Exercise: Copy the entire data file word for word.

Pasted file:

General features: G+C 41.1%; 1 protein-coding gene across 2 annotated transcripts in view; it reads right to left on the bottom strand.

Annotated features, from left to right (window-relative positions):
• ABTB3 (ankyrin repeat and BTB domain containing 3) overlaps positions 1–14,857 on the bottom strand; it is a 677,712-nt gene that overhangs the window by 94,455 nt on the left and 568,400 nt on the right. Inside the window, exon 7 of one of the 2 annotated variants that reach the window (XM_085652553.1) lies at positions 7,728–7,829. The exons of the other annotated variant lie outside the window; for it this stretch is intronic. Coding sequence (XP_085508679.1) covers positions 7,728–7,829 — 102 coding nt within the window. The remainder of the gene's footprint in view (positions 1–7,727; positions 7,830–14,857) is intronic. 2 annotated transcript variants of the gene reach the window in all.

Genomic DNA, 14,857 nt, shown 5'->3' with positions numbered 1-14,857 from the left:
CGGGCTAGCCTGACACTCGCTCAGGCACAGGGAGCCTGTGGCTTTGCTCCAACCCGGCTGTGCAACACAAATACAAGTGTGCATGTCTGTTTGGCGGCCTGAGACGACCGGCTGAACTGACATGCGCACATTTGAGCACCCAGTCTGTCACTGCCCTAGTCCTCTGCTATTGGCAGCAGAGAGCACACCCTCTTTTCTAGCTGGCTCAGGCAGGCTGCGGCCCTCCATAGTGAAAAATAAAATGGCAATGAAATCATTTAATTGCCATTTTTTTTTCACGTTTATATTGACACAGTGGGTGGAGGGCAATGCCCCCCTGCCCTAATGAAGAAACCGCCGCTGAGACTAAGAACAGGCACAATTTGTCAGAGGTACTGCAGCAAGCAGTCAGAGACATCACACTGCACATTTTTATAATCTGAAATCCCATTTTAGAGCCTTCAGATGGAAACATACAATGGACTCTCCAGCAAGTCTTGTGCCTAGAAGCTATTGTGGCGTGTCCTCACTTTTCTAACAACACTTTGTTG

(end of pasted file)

General features: G+C 41.1%; 1 protein-coding gene across 2 annotated transcripts in view; it reads right to left on the bottom strand.

Annotated features, from left to right (window-relative positions):
• ABTB3 (ankyrin repeat and BTB domain containing 3) overlaps positions 1–14,857 on the bottom strand; it is a 677,712-nt gene that overhangs the window by 94,455 nt on the left and 568,400 nt on the right. Inside the window, exon 7 of one of the 2 annotated variants that reach the window (XM_085652553.1) lies at positions 7,728–7,829. The exons of the other annotated variant lie outside the window; for it this stretch is intronic. Coding sequence (XP_085508679.1) covers positions 7,728–7,829 — 102 coding nt within the window. The remainder of the gene's footprint in view (positions 1–7,727; positions 7,830–14,857) is intronic. 2 annotated transcript variants of the gene reach the window in all.

Genomic DNA, 14,857 nt, shown 5'->3' with positions numbered 1-14,857 from the left:
CGGGCTAGCCTGACACTCGCTCAGGCACAGGGAGCCTGTGGCTTTGCTCCAACCCGGCTGTGCAACACAAATACAAGTGTGCATGTCTGTTTGGCGGCCTGAGACGACCGGCTGAACTGACATGCGCACATTTGAGCACCCAGTCTGTCACTGCCCTAGTCCTCTGCTATTGGCAGCAGAGAGCACACCCTCTTTTCTAGCTGGCTCAGGCAGGCTGCGGCCCTCCATAGTGAAAAATAAAATGGCAATGAAATCATTTAATTGCCATTTTTTTTTCACGTTTATATTGACACAGTGGGTGGAGGGCAATGCCCCCCTGCCCTAATGAAGAAACCGCCGCTGAGACTAAGAACAGGCACAATTTGTCAGAGGTACTGCAGCAAGCAGTCAGAGACATCACACTGCACATTTTTATAATCTGAAATCCCATTTTAGAGCCTTCAGATGGAAACATACAATGGACTCTCCAGCAAGTCTTGTGCCTAGAAGCTATTGTGGCGTGTCCTCACTTTTCTAACAACACTTTGTTG